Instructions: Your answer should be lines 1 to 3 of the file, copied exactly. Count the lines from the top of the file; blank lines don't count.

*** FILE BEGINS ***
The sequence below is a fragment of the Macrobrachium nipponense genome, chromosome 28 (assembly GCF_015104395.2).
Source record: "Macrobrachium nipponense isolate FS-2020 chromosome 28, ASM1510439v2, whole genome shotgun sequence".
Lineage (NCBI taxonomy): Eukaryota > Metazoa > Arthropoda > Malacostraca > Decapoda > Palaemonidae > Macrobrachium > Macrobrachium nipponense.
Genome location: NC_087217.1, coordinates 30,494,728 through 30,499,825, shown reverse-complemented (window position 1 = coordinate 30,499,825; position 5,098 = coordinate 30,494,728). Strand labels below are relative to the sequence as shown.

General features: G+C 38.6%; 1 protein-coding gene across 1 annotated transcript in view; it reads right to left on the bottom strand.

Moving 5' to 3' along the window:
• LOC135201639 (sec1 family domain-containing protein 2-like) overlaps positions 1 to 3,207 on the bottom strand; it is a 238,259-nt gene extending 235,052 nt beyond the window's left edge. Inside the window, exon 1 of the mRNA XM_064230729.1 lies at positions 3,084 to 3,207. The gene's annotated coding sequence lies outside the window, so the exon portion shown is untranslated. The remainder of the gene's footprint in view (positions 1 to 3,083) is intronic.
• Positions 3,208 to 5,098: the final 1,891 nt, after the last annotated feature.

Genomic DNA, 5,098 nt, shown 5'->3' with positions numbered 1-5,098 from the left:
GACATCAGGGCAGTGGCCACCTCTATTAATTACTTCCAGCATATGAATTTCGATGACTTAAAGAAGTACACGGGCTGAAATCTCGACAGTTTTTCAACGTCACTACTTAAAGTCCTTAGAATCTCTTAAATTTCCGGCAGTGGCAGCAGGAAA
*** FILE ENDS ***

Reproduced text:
The sequence below is a fragment of the Macrobrachium nipponense genome, chromosome 28 (assembly GCF_015104395.2).
Source record: "Macrobrachium nipponense isolate FS-2020 chromosome 28, ASM1510439v2, whole genome shotgun sequence".
Lineage (NCBI taxonomy): Eukaryota > Metazoa > Arthropoda > Malacostraca > Decapoda > Palaemonidae > Macrobrachium > Macrobrachium nipponense.